“Iron Mike” Webster played for the Pittsburgh Steelers from 1974-1988 and the Kansas City Chiefs from 1989-1990, and played in 245 games during his career. He died at the age of 50 in 2002 from a heart attack. At his death, Iron Mike was suffering from dementia, self-mutilating, and living out of his pickup truck. A doctor named Bennet Omalu performed his autopsy, which showed chronic traumatic encephalopathy, or CTE. Dr. Omalu examined the remains of several other former NFL players who had similar symptoms to Iron Mike, including Terry Long, Andre Waters, and Justin Strzelczyk. He presented his findings to the NFL Commissioner, Roger Goodell, but was largely ignored until Chris Henry of the Cincinatti Bengals died in 2006 at age 26 due to CTE.
Will Smith and Alec Baldwin starred in a December 2015 movie, “Concussion,” which detailed Dr. Omalu’s findings and his struggle to be taken seriously by the NFL. In April 2015, a federal district court judge approved a class-action settlement of former NFL players for long-term neurological problems associated with repeated concussions. All eligible retired former NFL players will receive a baseline neuropsychological and neurological examination, and additional medical testing, counseling, or treatment if they are diagnosed with moderate cognitive impairment. The settlement also provides for monetary awards, conceivably into the millions of dollars, for diagnoses of certain neurocognitive diseases or impairments, such as ALS, Parkinson’s disease, Alzheimer’s disease, or certain levels of dementia. Fewer than 200 retired NFL players have opted out of the settlement.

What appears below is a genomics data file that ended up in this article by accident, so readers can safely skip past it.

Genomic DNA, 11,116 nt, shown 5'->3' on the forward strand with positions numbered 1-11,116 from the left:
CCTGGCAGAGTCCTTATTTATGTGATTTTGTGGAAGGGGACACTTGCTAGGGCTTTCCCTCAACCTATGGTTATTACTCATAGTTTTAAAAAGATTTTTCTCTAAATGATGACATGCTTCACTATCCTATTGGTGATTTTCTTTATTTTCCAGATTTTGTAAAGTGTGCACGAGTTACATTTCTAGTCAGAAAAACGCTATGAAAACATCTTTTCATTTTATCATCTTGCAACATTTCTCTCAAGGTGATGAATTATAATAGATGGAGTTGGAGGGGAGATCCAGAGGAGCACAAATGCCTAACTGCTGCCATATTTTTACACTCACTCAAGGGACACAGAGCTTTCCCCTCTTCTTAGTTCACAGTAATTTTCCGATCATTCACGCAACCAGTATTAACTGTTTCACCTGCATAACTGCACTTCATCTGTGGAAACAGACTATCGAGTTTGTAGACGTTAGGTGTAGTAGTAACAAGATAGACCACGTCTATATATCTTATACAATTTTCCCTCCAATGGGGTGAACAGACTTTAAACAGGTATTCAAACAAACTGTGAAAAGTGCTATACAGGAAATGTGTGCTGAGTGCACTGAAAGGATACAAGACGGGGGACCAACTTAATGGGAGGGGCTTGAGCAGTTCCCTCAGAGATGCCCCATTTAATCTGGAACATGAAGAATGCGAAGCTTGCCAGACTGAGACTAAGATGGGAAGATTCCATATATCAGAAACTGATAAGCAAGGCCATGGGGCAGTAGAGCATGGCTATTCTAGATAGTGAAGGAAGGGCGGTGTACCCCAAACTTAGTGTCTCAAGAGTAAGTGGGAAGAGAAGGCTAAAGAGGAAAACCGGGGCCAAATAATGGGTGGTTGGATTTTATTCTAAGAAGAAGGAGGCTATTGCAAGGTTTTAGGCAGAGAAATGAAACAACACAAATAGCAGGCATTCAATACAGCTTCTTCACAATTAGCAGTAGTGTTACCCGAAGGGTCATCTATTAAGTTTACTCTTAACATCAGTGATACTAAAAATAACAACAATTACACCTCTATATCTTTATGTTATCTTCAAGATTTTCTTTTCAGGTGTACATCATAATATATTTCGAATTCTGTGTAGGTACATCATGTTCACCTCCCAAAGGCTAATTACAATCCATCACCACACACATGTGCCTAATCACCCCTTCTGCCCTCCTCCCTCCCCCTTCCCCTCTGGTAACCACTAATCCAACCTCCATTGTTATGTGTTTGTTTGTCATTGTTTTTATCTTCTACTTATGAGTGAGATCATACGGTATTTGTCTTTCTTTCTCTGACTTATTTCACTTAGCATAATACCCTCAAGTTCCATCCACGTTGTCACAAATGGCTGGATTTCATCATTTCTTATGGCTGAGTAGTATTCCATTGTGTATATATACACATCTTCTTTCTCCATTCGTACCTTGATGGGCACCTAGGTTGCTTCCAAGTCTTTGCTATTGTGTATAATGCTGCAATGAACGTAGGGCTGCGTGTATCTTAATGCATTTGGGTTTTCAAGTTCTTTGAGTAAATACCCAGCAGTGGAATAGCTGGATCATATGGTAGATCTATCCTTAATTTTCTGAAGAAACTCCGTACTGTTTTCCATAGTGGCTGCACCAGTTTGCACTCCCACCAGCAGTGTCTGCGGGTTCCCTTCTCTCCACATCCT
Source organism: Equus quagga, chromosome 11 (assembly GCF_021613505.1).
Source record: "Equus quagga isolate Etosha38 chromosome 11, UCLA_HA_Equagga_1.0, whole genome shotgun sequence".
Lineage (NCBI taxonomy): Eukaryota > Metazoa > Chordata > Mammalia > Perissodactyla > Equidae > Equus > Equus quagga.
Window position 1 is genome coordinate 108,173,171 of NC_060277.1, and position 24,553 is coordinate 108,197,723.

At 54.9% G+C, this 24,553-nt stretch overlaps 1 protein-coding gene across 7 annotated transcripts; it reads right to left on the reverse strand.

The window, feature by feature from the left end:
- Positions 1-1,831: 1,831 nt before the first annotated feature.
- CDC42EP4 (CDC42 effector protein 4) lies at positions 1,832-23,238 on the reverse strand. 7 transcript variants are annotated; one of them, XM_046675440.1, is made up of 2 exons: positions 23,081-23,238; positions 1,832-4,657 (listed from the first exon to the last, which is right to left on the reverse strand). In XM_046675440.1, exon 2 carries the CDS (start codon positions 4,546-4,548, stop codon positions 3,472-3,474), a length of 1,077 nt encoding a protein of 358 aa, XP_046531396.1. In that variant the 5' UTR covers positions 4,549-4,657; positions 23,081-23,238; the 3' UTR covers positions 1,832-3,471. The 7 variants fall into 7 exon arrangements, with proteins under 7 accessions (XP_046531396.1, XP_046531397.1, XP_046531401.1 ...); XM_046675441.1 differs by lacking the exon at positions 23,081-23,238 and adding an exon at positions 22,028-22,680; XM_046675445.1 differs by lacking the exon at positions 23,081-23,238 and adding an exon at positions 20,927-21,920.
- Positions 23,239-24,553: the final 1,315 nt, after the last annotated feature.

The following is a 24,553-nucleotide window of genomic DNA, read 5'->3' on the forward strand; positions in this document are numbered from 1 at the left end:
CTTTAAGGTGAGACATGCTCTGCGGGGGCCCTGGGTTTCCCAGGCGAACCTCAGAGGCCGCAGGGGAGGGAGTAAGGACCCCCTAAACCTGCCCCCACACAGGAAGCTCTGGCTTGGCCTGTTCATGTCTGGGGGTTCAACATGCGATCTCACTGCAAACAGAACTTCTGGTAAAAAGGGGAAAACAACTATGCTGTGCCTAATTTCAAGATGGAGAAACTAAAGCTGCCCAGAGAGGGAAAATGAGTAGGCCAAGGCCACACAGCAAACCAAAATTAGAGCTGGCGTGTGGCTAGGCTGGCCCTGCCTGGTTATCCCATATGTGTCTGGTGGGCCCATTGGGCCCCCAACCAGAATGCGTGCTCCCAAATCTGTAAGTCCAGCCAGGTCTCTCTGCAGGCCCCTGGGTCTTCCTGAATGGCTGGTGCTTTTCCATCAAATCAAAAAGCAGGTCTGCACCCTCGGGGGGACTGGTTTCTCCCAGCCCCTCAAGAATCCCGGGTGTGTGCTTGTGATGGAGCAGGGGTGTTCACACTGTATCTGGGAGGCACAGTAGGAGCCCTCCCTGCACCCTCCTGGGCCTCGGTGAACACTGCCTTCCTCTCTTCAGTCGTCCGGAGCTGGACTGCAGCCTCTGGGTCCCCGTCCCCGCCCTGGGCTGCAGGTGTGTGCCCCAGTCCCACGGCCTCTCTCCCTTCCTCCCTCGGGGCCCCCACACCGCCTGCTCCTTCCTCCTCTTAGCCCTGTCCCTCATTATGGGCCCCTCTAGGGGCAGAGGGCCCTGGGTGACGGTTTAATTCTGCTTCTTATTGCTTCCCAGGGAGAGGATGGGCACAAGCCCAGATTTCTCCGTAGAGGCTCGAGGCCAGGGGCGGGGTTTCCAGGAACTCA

Other sports organizations have filed class actions, as well. A number of former college athletes have filed suit against the NCAA, alleging long-term injuries from concussions experienced while playing NCAA sports. The U.S. Soccer Federation, U.S. Water Polo, the NHL, and the World Wrestling Federation have also been the subjects of concussion-related lawsuits. Many states, including Colorado, have passed measures intended to protect young athletes from second-impact syndrome, a rare and potentially fatal consequence of repeated concussions.
Reid Neureiter of Wheeler Trigg O’Donnell has researched concussion litigation extensively. On Thursday, March 9, from noon to 1 p.m., he will present “Concussions in the Courts,” a one-hour lunch program to highlight the continuing litigation between athletes and athletic organizations. Register by calling (303) 860-0608 or by clicking the links below.